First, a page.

As I observed these issues at the 3-4 different airports where I have based my company, I begin to realize what is happening, Flight Instructors, by default are simply evaluating students. Students that are not sure what they were suppose to do until they are told it is wrong. Teaching simply isn’t occurring at any level. Many Flight Instructors in large part attended flight schools where the shelter of stage checks were available to explain to the instructor where they failed and did well. In the real world of flying we don’t have “stage check” instructors and programs to beat us over the head, nor should we. If you are relatively new to aviation and don’t quite grasp my explanation I will explain quickly what happens in a brief example. The student was suppose to study how to perform stall recovery, so the instructor sits their quietly as the student meanders through the maneuver until he/ she can no longer stand it and finally takes over saying ” nope, do it this way”.. now a very nervous student attempts a maneuver they don’t really understand again, all while being evaluated. Because they have reviewed the material on their trusty mobile device and taken a test, surely they know right? Wrong! The student is lost on many levels. First, they are unsure if it’s even their fault the maneuver is turning sideways, but assume it must be there fault. Second, the instructor is not teaching anything but hanging out while the Hobbs meter ticks away and obviously the student will be training for some time to come. What’s even worse, is that neither of these two unintentional thrill seekers understand what is actually going on.
If you are a student looking for an instructor ask the school, instructor or admissions dept. to please allow you to interview your new instructor. Ask them how they teach maneuvers, and how you will be learning the required information. Get detailed about it.
If you are an instructor, throw away the concepts that you have picked up about “watching” student and your interpretation of the “FITS” program for just 10 minutes and just teach. The Instructors Handbook explains exactly how to teach maneuvers and every other contorted thing we do in the air it’s very simple: (You have to change the order on this to fit the exact situation with your student, no two are identical!)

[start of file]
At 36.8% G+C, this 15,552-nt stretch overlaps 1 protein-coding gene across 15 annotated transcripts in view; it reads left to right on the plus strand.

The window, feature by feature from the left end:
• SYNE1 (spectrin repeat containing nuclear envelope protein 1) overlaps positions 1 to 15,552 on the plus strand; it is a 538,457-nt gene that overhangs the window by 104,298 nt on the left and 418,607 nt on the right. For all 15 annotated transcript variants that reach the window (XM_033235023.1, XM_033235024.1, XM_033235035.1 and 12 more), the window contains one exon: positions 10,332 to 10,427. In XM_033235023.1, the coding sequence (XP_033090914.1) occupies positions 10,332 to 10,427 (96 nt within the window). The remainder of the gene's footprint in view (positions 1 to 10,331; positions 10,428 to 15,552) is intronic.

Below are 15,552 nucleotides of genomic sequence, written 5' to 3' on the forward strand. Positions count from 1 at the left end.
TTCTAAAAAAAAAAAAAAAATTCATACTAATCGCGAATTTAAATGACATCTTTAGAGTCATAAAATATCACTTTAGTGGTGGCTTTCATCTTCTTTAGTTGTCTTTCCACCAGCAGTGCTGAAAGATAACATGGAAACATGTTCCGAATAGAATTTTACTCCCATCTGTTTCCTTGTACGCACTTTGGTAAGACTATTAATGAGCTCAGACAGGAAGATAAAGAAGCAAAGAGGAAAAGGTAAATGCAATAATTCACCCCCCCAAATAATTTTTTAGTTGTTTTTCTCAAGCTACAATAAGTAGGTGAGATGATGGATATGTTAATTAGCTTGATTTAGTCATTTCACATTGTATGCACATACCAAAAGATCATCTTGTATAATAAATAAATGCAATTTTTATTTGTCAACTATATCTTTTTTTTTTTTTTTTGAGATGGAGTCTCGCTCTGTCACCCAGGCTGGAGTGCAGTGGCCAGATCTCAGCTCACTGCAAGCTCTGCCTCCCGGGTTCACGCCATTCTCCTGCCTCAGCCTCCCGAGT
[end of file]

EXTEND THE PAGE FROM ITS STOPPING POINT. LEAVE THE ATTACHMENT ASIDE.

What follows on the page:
- Instructor Explains – Instructor Does
- Student Does – Instructor Guides verbally
- Student Says – Instructor Does
- Student Does – Student Says – Instructor Monitors
- Student Practices
By following this formula, regardless if you switch items 2 and 3 or whatever works for that particular situation, evaluation is ALWAYS last. Instructors do have to stop a maneuver sometimes in the middle of step 2 or 3 because there are some maneuvers that just aren’t safe beyond a certain point if the student isn’t stabilized.
What is happening in aviation is change that is disjointed, disconnected and a failure to engage on the part of the user and the provider. The quickest route to success for flight training, is to actually train the maneuver, then evaluate, first evaluating the communication you have given the student (Student Explains – Instructor Does) should be a key in discovering what was actually retained the first time around. Many instructors have mistakenly over estimated their evaluation skills and explain and do followed by “Here give it a try” and then the student experiments until they either get it in 5 lessons, or they give up and just fly to home base to try again another day.
If you are a student and experiencing “Evaluation only” lessons, sit down and communicate it to the instructor. They may not be aware that you aren’t able to fill in the blanks on material you aren’t sure of. And if you are an instructor begin assessing your own skills by following a routine that allows you to rapidly critique your instruction, and then correct it on the very next attempt by student or by yourself.
Jonathan Johns has been flight instructing for over 16 years and has experience in ab-initio, part 141, part 61, commercial flight operations, charter flight training, and has trained and sent applicants to the FAA successfully for over a decade. He is the Founder of “Flight-Logic Aviation & Flight Training” and hosts a number of ground schools, speaks publicly and is an avid aviator himself. If you would like more information about Jonathan go to: http://www.flight-logic.com/scheduling and you can schedule a meeting with him to discuss aviation, get advice on your flight training, or utilize his pilot services.